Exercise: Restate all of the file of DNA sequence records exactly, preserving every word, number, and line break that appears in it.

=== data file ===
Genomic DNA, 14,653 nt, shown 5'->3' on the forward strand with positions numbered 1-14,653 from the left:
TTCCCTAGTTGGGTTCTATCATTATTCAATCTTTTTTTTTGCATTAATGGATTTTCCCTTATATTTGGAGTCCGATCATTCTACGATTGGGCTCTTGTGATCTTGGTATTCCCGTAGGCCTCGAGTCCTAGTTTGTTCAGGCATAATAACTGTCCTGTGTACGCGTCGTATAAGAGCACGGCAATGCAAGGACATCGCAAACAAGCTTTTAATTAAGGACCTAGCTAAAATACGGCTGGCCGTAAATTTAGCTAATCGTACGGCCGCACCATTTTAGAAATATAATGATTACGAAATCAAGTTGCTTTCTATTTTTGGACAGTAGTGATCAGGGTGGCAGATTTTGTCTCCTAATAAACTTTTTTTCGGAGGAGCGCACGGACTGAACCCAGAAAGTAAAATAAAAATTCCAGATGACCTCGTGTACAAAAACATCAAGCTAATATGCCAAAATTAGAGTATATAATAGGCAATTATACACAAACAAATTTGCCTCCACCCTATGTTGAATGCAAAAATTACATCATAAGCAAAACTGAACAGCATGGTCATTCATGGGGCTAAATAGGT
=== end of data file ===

Genomic DNA, 14,653 nt, shown 5'->3' on the forward strand with positions numbered 1-14,653 from the left:
TTCCCTAGTTGGGTTCTATCATTATTCAATCTTTTTTTTTGCATTAATGGATTTTCCCTTATATTTGGAGTCCGATCATTCTACGATTGGGCTCTTGTGATCTTGGTATTCCCGTAGGCCTCGAGTCCTAGTTTGTTCAGGCATAATAACTGTCCTGTGTACGCGTCGTATAAGAGCACGGCAATGCAAGGACATCGCAAACAAGCTTTTAATTAAGGACCTAGCTAAAATACGGCTGGCCGTAAATTTAGCTAATCGTACGGCCGCACCATTTTAGAAATATAATGATTACGAAATCAAGTTGCTTTCTATTTTTGGACAGTAGTGATCAGGGTGGCAGATTTTGTCTCCTAATAAACTTTTTTTCGGAGGAGCGCACGGACTGAACCCAGAAAGTAAAATAAAAATTCCAGATGACCTCGTGTACAAAAACATCAAGCTAATATGCCAAAATTAGAGTATATAATAGGCAATTATACACAAACAAATTTGCCTCCACCCTATGTTGAATGCAAAAATTACATCATAAGCAAAACTGAACAGCATGGTCATTCATGGGGCTAAATAGGT